We are proud of our investment in high-class research facilities and laboratories to support our mission to help solve the world’s most pressing health challenges. These facilities span a breadth of research areas from advanced imaging and biosensing to innovative technologies for medical and surgical robots.

At UNSW Graduate School of Biomedical Engineering, our biological laboratories are designed with multidisciplinary research in mind. They allow the full development of biomedical technologies from fundamental research to product design and testing. 

Our labs house extensive facilities for: 

  • Biochemistry and molecular biology 
  • Polymer synthesis and processing 
  • Biomaterials development and characterisation 
  • Cell culture (PC2) 
  • Imaging (light, fluorescence & confocal) patch clamp and multichannel in vitro and in vivo electrophysiology 
  • Animal housing/surgical facilities 

For more information, contact Lynn Ferris

Our Electronics and Manufacturing laboratories contain highly specialised equipment for prototyping, characterisation and validation of a range of implantable and non-implantable devices, prior to preclinical and biological testing.  

Some of our facilities include:  

  • Laser welding and cutting 
  • Flip-chip bonding 
  • ASIC design and testing 
  • General dry electronics (PCB manufacture, soldering etc) 
  • Specialised oscilloscopes 
  • Climate chamber testing 
  • Hermeticity testing 
  • Mini lathes 
  • Various microscopes and tools for manufacturing 
  • Certified clean room 

For more information, contact Lynn Ferris

Our cancer nanotechnology laboratories develop bespoke pharmacological agents and therapies. The fully equipped chemistry facilities allow us to synthesise tailored nanomaterials which are then characterised on-site. They are then tested in vitro in conventional and three-dimensional cell cultures (on-site) by using confocal imaging and other methods. Any animal testing takes place at the animal facility in UNSW. 

Our tissue engineering laboratory produces engineered tissue-derived biomaterials for applications in the life sciences and medicine. We decellularize tissue which is then modified and repopulated with the cells of choice or used as is for implantation. The lab houses specialised equipment such as optical microscopes, tissue culture and biomaterials engineering facilities. We also have capabilities for basic histopathological analysis. 

Our advanced imaging laboratory develops new methods of biomolecular analysis at a single cell level that is quick, sensitive and accurate using customised fluorescence microscopy systems. We are applying this approach to understand biological systems, detect disease and monitor therapies in clinical settings. We characterise native colours and shapes of individual cells and tissues including in their most authentic in vivo setting. High content image analysis provides a metabolic “fingerprint” allowing to distinguish healthy from diseased cells. This approach has been applied to several health conditions including in ophthalmology, kidney disease and neurodegenerative diseases. We also work closely with medical partners in Australia and overseas to translate this technology to the clinic.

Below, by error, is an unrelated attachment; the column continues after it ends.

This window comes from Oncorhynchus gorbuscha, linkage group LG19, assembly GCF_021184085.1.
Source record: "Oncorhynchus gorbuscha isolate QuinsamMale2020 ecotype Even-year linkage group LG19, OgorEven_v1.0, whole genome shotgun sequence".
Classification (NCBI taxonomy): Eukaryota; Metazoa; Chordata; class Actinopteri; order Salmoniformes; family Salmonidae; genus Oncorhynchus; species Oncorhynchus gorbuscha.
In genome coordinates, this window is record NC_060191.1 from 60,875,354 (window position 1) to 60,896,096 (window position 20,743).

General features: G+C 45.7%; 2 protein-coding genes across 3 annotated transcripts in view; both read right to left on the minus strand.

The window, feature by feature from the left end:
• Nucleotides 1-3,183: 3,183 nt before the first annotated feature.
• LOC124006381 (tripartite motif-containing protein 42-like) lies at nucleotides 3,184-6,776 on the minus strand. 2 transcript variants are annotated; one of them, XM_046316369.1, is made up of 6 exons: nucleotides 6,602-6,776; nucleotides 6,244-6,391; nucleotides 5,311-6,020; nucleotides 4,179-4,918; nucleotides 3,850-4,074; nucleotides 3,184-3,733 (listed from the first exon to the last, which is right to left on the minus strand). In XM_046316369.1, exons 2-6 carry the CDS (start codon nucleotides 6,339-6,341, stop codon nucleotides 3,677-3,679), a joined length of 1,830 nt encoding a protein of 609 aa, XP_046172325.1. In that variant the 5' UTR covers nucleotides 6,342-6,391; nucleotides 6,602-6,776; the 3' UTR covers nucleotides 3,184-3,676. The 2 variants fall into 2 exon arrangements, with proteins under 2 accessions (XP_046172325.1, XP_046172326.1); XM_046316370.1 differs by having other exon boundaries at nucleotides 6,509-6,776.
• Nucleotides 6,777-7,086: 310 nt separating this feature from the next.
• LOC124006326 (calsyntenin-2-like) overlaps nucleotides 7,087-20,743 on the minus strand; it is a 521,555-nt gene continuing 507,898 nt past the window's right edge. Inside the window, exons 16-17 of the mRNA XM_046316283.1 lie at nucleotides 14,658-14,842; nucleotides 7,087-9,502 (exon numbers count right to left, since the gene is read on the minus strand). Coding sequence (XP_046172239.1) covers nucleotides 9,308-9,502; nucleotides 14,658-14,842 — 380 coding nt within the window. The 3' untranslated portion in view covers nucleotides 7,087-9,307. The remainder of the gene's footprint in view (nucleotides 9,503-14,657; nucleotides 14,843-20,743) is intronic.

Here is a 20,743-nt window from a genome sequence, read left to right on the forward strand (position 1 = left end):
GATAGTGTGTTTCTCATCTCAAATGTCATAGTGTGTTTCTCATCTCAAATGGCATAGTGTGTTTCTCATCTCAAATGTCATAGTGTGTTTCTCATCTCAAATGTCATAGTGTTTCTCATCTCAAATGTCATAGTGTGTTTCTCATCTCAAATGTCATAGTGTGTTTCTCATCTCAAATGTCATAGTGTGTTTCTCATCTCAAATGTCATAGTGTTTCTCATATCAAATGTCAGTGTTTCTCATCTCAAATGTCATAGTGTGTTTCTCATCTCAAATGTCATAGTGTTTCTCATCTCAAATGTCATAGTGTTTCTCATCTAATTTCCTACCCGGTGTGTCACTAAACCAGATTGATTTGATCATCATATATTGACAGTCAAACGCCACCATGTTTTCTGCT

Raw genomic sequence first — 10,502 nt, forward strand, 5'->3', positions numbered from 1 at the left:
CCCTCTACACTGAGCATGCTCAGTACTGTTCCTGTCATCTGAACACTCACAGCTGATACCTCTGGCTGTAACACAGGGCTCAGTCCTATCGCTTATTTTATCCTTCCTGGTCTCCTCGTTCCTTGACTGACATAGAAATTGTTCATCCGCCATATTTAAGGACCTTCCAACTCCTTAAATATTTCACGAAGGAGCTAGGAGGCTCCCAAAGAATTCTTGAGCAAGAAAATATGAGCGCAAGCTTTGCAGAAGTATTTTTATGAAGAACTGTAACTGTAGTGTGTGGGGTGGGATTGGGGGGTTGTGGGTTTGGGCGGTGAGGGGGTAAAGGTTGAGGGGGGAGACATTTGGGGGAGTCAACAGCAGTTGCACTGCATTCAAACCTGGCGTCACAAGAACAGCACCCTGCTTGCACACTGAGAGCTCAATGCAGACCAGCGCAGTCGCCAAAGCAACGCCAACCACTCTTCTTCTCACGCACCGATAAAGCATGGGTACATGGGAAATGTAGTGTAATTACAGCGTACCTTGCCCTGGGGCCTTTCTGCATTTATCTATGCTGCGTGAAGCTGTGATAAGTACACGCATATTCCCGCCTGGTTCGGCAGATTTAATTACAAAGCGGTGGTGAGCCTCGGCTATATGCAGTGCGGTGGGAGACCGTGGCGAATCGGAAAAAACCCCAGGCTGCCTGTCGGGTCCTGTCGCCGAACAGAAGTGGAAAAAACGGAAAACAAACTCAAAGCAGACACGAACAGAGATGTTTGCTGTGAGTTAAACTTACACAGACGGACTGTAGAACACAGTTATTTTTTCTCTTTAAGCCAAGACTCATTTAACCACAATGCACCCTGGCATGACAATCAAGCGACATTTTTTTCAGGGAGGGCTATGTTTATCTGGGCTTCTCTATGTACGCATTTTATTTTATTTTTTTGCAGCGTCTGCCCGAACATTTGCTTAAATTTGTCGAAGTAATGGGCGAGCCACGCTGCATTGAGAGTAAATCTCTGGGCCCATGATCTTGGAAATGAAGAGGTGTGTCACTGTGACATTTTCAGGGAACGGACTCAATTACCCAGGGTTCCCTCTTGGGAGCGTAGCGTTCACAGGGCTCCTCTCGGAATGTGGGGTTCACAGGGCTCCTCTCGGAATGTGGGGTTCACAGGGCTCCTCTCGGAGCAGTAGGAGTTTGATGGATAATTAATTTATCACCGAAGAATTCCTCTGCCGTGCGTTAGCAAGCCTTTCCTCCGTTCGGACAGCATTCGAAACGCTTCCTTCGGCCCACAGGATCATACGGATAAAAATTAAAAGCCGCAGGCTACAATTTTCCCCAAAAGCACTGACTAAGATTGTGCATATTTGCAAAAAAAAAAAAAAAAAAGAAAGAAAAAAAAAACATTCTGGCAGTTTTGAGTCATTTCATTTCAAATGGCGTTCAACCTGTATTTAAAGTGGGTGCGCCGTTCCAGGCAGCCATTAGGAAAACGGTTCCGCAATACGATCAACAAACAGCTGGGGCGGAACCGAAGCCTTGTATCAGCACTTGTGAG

A similar approach is currently extended to medical images obtained in other modalities such as computed tomography (CT) and PET imaging. 

For more information, contact Ewa Goldys.

ID2 laboratory focuses on interdisciplinary and translational research to solve challenges with life science. We integrate the science of chemistry, nanotechnology and biomedical engineering whilst engaging the end-user.  

Our aim is to create a set of powerful toolkits to precisely quantify our health from point-of-care to in vivo monitoring with the impact on molecular diagnostics. 

The lab accommodates advanced facilities for:  

  • Wet chemistry 
  • DNA nanobiotechnology 
  • Electrochemical biosensing 
  • Microfluidic paper based analytical devices 
  • Stretchable biomaterials towards wearables and implants 
  • Intelligent nanoparticles 
  • Signal cell analysis 

For more information, contact Guozhen Liu.  

The Molecular Surface Interaction Network laboratory houses a suite of instruments for the analysis of interactions between materials, molecules (protein, peptide, antibody, DNA, carbohydrate) and cells on the nanoscale. 

For more information, visit the Molecular Surface Interaction Network Laboratory or contact Megan Lord.  

Our multidisciplinary approach to research means we collaborate with teams in other faculties. Our researchers have access to several other laboratories including:  

  1. Neura 
  2. Surgical & Orthopaedic Research Laboratories (Prince of Wales)